Citizens of an Enemy Land: Enemy Combatants, Aliens, and the Constitutional Rights of the Pseudo-Citizen

62 Pages Posted: 18 Jan 2006

See all articles by Juliet P. Stumpf

Juliet P. Stumpf

Lewis & Clark College - Lewis & Clark Law School; University of Oxford - Border Criminologies; Lewis & Clark College Paul L Boley Library


Does citizenship as we know it still exist in the post-September 11 world? Do the exigencies of war require an inquiry into who among the citizenry is legitimately a citizen? Two cases in which the government detained U.S. citizens as enemy combatants resolve these questions in conflicting ways. Hamdi v. Rumsfeld and Rumsfeld v. Padilla each raised constitutional challenges to the military detention of a U.S. citizen accused of taking action against the U.S. government in a time of war. In Hamdi, the Supreme Court fractured around the question whether citizenship matters when measuring the constitutional protections of an individual detained as an enemy combatant. In Padilla, the majority shelved the relevance of citizenship and disposed of the case on procedural grounds, while citizenship was central to the dissent's protest that the Court should reach the substantive questions in the case.

This Article exposes the radical redefining of citizenship augured in the recent case law addressing citizens suspected of disloyalty. Cases in which the military detained U.S. citizens on the suspicion that they are "enemy combatants" have blurred the distinctions between citizens and non-citizens. Rules that grew out of jurisprudence about non-citizens have crept into decisions in which the government has questioned the legitimacy and loyalty of citizens. The appearance of these rules and their implications for citizenship have gone virtually unnoticed by both advocates and critics of the enemy combatant cases. Yet the presence of these rules accompanies the courts' sub rosa evaluation of whether the citizen is legitimately a member of the citizenry. Together, they create a hybrid category of citizenship - what I call "pseudo-citizenship" - to which constitutional protections against federal power apply with diminished force.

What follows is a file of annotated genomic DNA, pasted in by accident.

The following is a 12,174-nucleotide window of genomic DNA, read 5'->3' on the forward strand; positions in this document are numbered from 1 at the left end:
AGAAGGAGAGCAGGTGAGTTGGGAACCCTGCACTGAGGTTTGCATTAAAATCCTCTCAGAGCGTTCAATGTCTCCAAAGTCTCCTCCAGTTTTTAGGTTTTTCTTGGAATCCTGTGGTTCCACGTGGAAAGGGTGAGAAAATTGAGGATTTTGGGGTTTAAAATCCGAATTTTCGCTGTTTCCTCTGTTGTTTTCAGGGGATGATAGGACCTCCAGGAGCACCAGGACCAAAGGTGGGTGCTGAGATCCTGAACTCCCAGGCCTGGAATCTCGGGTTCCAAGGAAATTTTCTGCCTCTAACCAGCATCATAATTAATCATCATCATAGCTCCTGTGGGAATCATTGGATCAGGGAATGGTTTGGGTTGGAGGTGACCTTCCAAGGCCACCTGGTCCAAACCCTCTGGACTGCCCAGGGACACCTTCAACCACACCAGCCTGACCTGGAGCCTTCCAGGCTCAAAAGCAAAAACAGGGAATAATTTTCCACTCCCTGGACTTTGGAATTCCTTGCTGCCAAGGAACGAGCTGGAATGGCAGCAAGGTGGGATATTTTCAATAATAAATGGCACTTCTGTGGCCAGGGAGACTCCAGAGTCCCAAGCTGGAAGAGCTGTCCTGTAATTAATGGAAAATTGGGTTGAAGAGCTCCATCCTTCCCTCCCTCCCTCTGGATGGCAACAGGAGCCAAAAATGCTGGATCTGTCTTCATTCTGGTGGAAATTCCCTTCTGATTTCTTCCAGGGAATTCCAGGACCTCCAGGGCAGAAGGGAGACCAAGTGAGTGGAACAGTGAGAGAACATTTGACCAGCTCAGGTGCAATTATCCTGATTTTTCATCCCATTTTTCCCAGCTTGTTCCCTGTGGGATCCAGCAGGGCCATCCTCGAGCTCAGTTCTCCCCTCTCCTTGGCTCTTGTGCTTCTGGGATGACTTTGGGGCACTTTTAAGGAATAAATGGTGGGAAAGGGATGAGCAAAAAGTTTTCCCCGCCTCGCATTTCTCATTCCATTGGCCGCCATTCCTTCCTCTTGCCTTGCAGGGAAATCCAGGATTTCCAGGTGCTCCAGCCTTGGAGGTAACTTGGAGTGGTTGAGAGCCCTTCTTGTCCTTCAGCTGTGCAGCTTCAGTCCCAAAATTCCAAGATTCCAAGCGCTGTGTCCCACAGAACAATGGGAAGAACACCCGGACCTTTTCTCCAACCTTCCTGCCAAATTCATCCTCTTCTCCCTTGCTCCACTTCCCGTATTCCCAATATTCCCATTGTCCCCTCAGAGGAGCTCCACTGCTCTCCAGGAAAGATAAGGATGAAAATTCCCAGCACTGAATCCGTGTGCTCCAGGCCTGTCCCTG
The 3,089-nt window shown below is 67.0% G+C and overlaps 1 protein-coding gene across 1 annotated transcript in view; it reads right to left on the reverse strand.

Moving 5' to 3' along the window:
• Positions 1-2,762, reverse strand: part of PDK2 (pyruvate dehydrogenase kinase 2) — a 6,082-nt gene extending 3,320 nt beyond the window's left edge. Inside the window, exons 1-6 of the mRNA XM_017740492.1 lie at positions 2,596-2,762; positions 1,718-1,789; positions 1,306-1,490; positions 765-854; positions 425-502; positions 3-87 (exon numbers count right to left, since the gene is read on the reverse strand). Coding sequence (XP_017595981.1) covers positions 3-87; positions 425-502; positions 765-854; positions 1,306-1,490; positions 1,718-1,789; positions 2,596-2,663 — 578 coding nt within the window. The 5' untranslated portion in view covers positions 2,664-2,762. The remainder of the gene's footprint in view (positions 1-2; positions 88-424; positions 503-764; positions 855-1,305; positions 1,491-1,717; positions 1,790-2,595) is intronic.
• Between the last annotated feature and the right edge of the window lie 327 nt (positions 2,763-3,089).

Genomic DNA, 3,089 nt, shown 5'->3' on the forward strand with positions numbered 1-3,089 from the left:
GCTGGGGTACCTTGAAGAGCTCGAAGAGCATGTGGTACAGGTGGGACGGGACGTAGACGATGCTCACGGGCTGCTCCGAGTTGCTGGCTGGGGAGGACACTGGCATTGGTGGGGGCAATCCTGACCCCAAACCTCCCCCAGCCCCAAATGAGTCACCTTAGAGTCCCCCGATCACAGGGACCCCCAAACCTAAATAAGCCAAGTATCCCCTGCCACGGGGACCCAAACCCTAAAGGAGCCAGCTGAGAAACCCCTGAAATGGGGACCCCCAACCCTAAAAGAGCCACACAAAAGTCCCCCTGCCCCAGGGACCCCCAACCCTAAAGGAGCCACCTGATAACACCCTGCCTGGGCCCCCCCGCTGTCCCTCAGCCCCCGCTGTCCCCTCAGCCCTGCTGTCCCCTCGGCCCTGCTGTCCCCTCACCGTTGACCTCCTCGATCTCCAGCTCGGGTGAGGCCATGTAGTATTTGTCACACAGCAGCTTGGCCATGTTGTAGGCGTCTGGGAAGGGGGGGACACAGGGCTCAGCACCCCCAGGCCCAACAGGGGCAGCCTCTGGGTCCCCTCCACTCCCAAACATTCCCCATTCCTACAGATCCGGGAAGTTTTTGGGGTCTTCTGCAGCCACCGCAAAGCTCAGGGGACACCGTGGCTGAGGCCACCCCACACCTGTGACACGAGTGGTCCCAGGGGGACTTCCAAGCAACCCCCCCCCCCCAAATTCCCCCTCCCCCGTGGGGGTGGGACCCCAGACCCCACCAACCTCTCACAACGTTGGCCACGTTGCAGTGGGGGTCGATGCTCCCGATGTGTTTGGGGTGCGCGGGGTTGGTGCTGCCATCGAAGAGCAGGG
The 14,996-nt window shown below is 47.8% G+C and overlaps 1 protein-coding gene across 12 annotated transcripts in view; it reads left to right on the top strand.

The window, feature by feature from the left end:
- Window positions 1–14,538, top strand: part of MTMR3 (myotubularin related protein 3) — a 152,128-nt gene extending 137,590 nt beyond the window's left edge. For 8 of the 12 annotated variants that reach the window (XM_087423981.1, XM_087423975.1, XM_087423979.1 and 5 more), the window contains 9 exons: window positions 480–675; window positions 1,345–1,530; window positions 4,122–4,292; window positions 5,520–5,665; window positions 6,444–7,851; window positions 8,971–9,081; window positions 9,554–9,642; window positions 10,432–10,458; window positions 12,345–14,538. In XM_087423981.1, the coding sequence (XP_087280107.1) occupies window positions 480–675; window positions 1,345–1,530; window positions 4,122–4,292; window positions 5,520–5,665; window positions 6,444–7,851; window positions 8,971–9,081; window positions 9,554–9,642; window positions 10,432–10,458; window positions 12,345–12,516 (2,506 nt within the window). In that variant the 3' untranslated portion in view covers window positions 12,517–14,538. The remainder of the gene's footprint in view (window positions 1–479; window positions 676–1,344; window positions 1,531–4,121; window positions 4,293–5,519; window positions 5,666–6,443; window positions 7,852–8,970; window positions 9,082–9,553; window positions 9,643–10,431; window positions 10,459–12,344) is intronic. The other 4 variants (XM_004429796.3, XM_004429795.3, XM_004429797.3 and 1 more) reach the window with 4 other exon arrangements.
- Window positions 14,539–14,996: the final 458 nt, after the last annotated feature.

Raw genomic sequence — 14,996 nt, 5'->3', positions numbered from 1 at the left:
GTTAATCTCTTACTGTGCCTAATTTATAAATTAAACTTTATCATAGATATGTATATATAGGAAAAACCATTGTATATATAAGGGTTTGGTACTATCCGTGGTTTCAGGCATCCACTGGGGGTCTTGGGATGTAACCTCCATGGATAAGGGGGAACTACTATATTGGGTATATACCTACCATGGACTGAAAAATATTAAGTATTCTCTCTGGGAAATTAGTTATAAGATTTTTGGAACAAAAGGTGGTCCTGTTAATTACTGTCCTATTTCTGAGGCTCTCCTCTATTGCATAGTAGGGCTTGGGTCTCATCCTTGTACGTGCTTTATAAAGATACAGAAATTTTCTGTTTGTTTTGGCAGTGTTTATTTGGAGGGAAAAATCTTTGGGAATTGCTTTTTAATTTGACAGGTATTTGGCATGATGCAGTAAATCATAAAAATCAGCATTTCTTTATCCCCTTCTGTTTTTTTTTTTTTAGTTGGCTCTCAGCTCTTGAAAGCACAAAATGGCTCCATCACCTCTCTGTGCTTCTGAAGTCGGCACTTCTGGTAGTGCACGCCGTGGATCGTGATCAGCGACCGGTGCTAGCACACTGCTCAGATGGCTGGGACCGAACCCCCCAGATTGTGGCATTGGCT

This approach reframes the current heated debate about these cases. That debate has polarized as a conflict between the power of the federal government in wartime and the scope of constitutional protections for citizens. Recast as a debate about the very substance of citizenship, radically different issues arise. These cases reconstruct the constitutional framework to include a new category of citizenship that draws from extra-constitutional norms governing noncitizens. They suggest a jurisprudence of pseudo-citizenship in a world in which traditional notions of war and conflict no longer seem to apply.

Keywords: immigration, citizenship, civil rights, national security, enemy combatant, criminal, Hamdi, Padilla, constitutional

Suggested Citation

Stumpf, Juliet P., Citizens of an Enemy Land: Enemy Combatants, Aliens, and the Constitutional Rights of the Pseudo-Citizen. UC Davis Law Review, Vol. 38, p. 79, 2004, Available at SSRN:

Juliet P. Stumpf (Contact Author)

Lewis & Clark College - Lewis & Clark Law School ( email )

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University of Oxford - Border Criminologies ( email )

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Lewis & Clark College Paul L Boley Library ( email )

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